Thomas Lanier Williams
was also known as Tennessee Williams. Thomas Lanier Williams was born on 26 March 1911 at Columbus, Lowndes County, Mississippi. He was Playwright. He was the son of Cornelius Coffin Williams
and Edwina Dakin
. Thomas Lanier Williams died on 25 February 1983 at Hotel Elysée, New York City, New York County, New York, at age 71; after choking on a bottle cap.
Born to Cornelius and Edwina Dakin Williams on March 26, 1911, in Columbus, Mississippi, Thomas Lanier "Tennessee" Williams was amply prepared for writing about society¹s outcasts. His mother was an aggressive woman, obsessed by her fantasies of genteel Southern living. His father, a traveling salesman for a large shoe manufacturer, was at turns distant and abusive. His older sister, Rose, was emotionally disturbed and destined to spend most of her life in mental institutions. He remained aloof from his younger brother, Dakin, whom his father repeatedly favored over both of the older children. Who could have fortold that this shy, sickly, confused young man would become one of America's most famous playwrights.
More than a half century has passed since critics and theater-goers recognized Williams as an important American playwright, whose plays fellow dramaturge David Mamet calls "the greatest dramatic poetry in the American language" (qtd. in Griffin 13). Williams's repertoire includes some 30 full-length plays, numerous short plays, two volumes of poetry, and five volumes of essays and short stories. He won two Pulitzer Prizes (for A Streetcar Named Desire in 1947 and Cat on a Hot Tin Roof in 1955), and was the first playwright to receive, in 1947, the Pulitzer Prize for drama, the Donaldson Award, and the New York Drama Critics Circle Award in the same year. (For a complete listing of Williams's published work, go to the "Tennessee Williams Links" page on this web site and, from there, to the Ole Miss web site.)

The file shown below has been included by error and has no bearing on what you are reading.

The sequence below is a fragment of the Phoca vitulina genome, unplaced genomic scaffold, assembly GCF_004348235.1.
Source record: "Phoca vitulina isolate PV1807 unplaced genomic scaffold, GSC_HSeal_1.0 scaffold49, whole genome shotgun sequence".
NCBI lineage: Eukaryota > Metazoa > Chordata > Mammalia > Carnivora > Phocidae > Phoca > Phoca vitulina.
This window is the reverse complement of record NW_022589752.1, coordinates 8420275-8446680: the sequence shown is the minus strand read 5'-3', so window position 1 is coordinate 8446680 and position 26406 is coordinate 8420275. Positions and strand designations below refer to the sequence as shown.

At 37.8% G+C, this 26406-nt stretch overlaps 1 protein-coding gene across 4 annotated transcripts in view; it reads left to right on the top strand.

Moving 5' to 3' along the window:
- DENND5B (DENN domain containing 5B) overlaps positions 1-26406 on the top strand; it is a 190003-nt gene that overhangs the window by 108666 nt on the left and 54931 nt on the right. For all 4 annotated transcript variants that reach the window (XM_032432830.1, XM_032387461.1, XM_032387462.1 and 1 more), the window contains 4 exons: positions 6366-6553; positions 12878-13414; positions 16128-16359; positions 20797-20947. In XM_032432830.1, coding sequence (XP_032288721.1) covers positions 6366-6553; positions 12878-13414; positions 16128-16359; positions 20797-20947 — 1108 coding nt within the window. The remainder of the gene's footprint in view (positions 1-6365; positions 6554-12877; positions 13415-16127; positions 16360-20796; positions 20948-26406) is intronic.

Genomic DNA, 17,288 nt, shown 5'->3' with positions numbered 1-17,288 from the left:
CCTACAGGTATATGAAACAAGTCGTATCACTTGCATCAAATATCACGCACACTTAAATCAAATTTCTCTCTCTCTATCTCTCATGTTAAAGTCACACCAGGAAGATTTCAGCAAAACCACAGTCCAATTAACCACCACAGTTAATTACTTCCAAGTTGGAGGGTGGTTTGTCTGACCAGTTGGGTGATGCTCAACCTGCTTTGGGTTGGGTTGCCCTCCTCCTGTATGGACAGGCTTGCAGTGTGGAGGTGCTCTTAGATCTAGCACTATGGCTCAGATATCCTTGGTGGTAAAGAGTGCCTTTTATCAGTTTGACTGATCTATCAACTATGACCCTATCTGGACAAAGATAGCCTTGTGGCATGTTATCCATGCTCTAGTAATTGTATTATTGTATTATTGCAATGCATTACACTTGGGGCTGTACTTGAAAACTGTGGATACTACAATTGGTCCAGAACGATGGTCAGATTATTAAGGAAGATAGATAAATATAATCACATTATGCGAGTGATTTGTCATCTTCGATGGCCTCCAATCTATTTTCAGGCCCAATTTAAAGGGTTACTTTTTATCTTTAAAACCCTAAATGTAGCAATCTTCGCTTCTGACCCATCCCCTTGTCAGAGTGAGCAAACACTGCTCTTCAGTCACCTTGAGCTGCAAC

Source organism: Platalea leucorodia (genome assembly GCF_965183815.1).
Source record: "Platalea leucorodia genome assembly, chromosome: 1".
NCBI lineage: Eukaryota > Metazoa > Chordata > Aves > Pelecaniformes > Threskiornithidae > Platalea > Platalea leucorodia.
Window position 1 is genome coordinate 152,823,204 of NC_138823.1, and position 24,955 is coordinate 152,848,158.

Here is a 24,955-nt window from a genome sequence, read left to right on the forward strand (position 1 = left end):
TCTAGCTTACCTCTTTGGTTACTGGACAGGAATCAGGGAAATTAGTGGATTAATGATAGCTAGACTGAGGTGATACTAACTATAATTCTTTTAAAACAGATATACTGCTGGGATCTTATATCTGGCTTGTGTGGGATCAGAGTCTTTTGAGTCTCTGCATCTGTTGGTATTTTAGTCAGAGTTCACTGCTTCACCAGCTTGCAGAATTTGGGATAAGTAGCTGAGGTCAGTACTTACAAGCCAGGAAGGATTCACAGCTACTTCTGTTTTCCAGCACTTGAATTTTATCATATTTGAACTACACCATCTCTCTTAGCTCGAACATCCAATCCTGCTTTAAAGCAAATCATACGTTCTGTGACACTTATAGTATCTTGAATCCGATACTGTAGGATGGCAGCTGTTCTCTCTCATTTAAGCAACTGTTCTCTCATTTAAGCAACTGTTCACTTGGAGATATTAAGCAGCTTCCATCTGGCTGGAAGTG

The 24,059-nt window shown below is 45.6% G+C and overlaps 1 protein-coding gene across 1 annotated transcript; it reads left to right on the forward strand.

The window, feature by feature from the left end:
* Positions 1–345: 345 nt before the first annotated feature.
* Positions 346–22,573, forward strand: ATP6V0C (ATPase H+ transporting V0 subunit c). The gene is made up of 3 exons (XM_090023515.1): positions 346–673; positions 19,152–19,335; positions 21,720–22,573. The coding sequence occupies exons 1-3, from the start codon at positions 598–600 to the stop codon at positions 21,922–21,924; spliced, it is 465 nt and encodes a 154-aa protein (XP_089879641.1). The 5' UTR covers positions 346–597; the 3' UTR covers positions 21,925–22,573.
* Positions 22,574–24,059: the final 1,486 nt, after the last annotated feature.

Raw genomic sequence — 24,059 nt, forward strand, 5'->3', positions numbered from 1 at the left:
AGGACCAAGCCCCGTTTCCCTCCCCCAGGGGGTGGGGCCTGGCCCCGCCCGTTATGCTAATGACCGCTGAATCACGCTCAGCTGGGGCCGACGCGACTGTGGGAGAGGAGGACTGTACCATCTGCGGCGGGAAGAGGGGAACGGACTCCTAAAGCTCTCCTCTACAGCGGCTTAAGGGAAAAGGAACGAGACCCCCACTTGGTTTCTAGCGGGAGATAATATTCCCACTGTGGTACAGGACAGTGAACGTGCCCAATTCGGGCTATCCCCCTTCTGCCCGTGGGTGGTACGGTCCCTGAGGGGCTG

Although Williams's first professionally produced play, Battle of Angels, closed in 1940 because of poor reviews and a censorship controversy (Roudané xvii), his early amateur productions of Candles to the Sun and Fugitive Kind were well-received by audiences in St. Louis. By 1945 he had completed and opened on Broadway The Glass Menagerie, perhaps his best-known play, which won that year's New York Critics Circle, Donaldson, and Sidney Howard Memorial awards. In the course of his career, Williams accumulated four New York Drama Critics Awards; three Donaldson Awards; a Tony Award for his 1951 screenplay, The Rose Tattoo; a New York Film Critics Award for the 1953 film screenplay, A Streetcar Named Desire; the Brandeis University Creative Arts Award (1965); a Medal of Honor from the National Arts Club (1975); the $11,000 Commonwealth Award (1981); and an honorary doctorate from Harvard University (1982). He was honored by President Carter at Kennedy Center in 1979, and named Distinguished Writer in Residence at the University of British Columbia, Vancouver, in 1981.